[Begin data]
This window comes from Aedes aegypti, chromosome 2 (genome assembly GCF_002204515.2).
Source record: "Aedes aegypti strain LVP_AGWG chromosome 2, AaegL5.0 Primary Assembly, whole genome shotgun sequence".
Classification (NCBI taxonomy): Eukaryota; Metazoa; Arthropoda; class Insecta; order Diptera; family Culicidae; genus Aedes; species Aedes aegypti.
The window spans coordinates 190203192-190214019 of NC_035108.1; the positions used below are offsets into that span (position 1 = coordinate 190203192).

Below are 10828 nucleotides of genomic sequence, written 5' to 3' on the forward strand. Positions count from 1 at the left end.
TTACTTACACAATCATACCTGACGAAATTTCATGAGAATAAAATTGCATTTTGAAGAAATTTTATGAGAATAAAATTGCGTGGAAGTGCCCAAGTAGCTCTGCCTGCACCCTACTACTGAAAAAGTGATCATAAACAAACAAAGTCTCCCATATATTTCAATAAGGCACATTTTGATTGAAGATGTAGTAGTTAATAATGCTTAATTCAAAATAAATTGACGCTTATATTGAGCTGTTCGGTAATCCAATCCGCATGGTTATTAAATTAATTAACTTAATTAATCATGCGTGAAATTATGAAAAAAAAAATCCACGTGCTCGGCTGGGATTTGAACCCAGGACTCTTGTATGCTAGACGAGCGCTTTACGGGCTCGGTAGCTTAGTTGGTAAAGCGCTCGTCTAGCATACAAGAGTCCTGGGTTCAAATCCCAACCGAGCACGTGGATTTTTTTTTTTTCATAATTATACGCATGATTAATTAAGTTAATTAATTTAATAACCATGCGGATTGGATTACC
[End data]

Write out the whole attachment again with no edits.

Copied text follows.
This window comes from Aedes aegypti, chromosome 2 (genome assembly GCF_002204515.2).
Source record: "Aedes aegypti strain LVP_AGWG chromosome 2, AaegL5.0 Primary Assembly, whole genome shotgun sequence".
Classification (NCBI taxonomy): Eukaryota; Metazoa; Arthropoda; class Insecta; order Diptera; family Culicidae; genus Aedes; species Aedes aegypti.
The window spans coordinates 190203192-190214019 of NC_035108.1; the positions used below are offsets into that span (position 1 = coordinate 190203192).

Below are 10828 nucleotides of genomic sequence, written 5' to 3' on the forward strand. Positions count from 1 at the left end.
TTACTTACACAATCATACCTGACGAAATTTCATGAGAATAAAATTGCATTTTGAAGAAATTTTATGAGAATAAAATTGCGTGGAAGTGCCCAAGTAGCTCTGCCTGCACCCTACTACTGAAAAAGTGATCATAAACAAACAAAGTCTCCCATATATTTCAATAAGGCACATTTTGATTGAAGATGTAGTAGTTAATAATGCTTAATTCAAAATAAATTGACGCTTATATTGAGCTGTTCGGTAATCCAATCCGCATGGTTATTAAATTAATTAACTTAATTAATCATGCGTGAAATTATGAAAAAAAAAATCCACGTGCTCGGCTGGGATTTGAACCCAGGACTCTTGTATGCTAGACGAGCGCTTTACGGGCTCGGTAGCTTAGTTGGTAAAGCGCTCGTCTAGCATACAAGAGTCCTGGGTTCAAATCCCAACCGAGCACGTGGATTTTTTTTTTTTCATAATTATACGCATGATTAATTAAGTTAATTAATTTAATAACCATGCGGATTGGATTACC